Dennis Brown died on Oct. 9 after consuming three cups of Panera’s Charged Lemonade, according to the complaint obtained by PEOPLE
A 46-year-old Florida resident died after drinking Panera’s caffeinated lemonade and his family believes that the drink contributed to his death.
Dennis Brown died on Oct. 9 after consuming three cups of Panera’s Charged Lemonade, according to the complaint obtained by PEOPLE. His mother, sister, and brother are suing the restaurant chain after Brown’s death, alleging that the Charged Lemonade is “dangerous.”
This makes for the second lawsuit against Panera since October blaming the caffeinated lemonade for the death of a customer.
A regular size of the Charged Lemonade drink at Panera contains 260 milligrams of caffeine, while a large has 390 milligrams, according to Panera's website. The drink is advertised as containing “as much caffeine as our Dark Roast coffee,” but the legal complaint says that Panera does not specify the amount of coffee that equates to the Charged Lemonade.
The suit specifies that Brown had a chromosomal deficiency disorder, a developmental delay, a mild intellectual disability and high blood pressure. The long-time Publix grocery store employee allegedly did not consume energy drinks because of his high blood pressure.
Per the lawsuit, Brown went to Panera for meals after his shifts up to three times a week. On Oct. 9, during his 90 minutes at Panera, Brown allegedly ate his meal and drank three cups of Charged Lemonade, “reasonably confident it was a traditional lemonade containing a reasonable amount of caffeine safe for him to drink."
While walking home from the restaurant, Brown suffered a cardiac arrest and was found unresponsive on the sidewalk before being pronounced dead at the scene per the suit.
Brown’s cause of death was cardiac arrest due to hypertensive disease, according to a death certificate provided by Elizabeth Crawford of Kline and Specter, PC. Crawford is representing Brown’s family and the family of Sarah Katz, a college student who died in September 2022 after drinking a Charged Lemonade.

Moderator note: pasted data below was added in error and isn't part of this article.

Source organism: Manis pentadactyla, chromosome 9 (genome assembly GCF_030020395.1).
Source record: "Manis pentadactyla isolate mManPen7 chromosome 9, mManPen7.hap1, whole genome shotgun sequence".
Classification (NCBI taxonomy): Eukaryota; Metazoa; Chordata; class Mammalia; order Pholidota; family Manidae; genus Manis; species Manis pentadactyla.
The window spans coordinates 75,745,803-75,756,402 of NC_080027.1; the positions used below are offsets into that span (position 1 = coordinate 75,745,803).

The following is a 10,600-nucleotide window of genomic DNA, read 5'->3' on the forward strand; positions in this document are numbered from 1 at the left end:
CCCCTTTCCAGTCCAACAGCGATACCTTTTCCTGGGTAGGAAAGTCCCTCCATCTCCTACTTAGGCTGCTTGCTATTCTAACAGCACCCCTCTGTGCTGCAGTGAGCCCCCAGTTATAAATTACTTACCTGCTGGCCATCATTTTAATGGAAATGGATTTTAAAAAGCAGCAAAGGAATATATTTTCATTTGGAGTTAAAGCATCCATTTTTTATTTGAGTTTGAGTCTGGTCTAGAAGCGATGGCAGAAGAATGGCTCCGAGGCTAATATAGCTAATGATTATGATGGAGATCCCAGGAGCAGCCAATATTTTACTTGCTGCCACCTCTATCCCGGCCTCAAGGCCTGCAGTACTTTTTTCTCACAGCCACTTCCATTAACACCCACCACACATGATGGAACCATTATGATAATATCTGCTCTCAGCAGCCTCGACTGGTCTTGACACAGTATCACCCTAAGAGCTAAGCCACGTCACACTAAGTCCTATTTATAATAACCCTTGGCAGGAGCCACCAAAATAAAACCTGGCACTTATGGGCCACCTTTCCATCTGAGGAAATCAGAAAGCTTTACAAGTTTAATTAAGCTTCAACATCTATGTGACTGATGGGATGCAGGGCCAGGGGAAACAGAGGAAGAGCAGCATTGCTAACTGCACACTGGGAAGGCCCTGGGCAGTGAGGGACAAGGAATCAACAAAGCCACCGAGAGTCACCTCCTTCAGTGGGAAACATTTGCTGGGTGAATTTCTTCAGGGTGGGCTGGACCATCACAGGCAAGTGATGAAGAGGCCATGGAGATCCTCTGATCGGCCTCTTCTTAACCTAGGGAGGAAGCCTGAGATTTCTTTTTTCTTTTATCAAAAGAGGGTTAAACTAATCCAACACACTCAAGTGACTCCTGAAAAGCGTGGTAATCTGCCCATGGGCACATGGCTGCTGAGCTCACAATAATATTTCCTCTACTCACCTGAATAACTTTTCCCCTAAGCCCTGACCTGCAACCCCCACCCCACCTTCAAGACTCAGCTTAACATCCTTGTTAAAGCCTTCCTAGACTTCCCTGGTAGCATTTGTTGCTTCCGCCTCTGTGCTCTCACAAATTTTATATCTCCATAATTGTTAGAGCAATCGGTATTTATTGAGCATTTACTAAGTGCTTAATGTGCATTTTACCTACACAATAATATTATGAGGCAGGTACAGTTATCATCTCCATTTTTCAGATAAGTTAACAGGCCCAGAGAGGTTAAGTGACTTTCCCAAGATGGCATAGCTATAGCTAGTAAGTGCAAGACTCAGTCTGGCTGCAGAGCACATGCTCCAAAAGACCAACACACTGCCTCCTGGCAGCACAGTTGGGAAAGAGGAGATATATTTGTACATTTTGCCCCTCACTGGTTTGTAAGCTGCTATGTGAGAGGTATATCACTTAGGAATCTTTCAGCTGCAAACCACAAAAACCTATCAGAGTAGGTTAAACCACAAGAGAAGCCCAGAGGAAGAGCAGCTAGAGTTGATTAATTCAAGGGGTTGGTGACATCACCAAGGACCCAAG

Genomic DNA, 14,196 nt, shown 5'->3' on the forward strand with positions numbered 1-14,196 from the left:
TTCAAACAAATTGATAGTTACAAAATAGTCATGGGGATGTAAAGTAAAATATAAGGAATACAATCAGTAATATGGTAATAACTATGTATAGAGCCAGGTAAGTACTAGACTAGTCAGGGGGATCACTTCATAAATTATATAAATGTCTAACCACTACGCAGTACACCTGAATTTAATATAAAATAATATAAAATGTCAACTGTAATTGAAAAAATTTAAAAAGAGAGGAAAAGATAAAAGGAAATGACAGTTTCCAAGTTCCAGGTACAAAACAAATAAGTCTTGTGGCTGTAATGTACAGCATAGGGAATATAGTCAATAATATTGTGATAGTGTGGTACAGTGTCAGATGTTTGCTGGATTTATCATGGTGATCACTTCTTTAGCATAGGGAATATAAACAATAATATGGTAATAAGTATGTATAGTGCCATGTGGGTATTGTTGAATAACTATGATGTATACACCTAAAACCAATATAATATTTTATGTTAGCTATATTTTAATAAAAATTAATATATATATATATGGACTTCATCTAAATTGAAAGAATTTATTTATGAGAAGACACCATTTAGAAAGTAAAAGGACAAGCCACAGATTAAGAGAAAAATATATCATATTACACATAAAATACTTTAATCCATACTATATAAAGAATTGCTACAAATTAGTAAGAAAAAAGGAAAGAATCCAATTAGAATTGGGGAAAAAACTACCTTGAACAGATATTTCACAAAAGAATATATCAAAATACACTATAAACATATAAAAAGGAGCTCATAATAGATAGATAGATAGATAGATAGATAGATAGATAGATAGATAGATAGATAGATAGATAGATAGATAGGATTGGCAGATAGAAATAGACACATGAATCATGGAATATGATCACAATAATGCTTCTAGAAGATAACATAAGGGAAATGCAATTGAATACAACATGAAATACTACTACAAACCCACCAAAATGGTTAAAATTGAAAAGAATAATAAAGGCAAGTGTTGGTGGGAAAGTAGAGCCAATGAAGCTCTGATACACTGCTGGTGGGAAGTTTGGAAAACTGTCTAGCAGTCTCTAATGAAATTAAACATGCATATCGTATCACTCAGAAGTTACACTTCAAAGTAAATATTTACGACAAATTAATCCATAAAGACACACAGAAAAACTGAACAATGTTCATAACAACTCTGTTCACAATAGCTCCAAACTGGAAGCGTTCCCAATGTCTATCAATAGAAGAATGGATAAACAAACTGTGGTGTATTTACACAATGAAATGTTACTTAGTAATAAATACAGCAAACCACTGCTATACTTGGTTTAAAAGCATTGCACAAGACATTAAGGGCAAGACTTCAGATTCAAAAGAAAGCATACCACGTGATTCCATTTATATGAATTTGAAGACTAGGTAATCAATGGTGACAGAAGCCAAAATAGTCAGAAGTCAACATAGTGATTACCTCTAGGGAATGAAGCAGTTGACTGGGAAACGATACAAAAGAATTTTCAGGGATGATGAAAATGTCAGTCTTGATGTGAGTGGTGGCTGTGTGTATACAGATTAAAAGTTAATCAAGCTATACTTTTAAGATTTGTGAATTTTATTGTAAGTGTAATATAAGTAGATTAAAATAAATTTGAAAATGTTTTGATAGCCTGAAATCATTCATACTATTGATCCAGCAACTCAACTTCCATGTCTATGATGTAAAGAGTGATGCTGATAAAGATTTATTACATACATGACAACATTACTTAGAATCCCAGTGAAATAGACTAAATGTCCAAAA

In a statement to PEOPLE, Crawford said that Brown “is part of a vulnerable population that should be protected. And Panera failed to protect Dennis."
She added: "Dennis' family, just like the Katz family, hopes this message gets out to prevent this tragedy from happening again to anyone else.”
A spokesperson for Panera shared a statement with PEOPLE upon learning of the lawsuit.
"Panera expresses our deep sympathy for Mr. Brown's family. Based on our investigation, we believe his unfortunate passing was not caused by one of the company's products," the spokesperson for the brand said. "We view this lawsuit, which was filed by the same law firm as a previous claim, to be equally without merit. Panera stands firmly by the safety of our products."
The legal complaint describes Brown as an advocate for inclusion for people with disabilities and a lover of animals. With the support of his family and life coaches, Brown lived independently and loved his job, which he had for nearly 17 years.
The lawsuit filed by the Brown family claims that the Charged Lemonade was served side-by-side with Panera’s non-caffeinated and less caffeinated drinks and lacked any signage with warnings at the location Brown dined at before his death.
Some Panera locations put up signs with increased warning in front of the charged lemonade dispensers after the Katz family filed their lawsuit in October.
“Contains CAFFEINE – Consume in Moderation. NOT RECOMMENDED FOR children, people sensitive to caffeine, pregnant or nursing women,” signs read at some Panera locations, as confirmed by PEOPLE.
When customers try ordering a beverage on the Panera website, a similar warning message now appears at the top: “Charged Sips contain 245-390mg of CAFFEINE - Consume in Moderation. NOT RECOMMENDED FOR children, people sensitive to caffeine, pregnant or nursing women.”
In October, the U.S. Food and Drug Administration (FDA) announced that they were “gathering information” on Panera's "Charged Lemonade" following the death of Sarah Katz.
“The FDA is saddened to hear of the passing of a consumer and as always, takes seriously reports of illnesses or injury from regulated products,” an FDA spokesperson said in a statement to PEOPLE. “At this point, we are gathering information about this event.”
The statement continued: “The agency monitors the marketplace of FDA-regulated products and takes action as appropriate, including collaborating with the Federal Trade Commission regarding marketing claims.”
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Read the original article on People.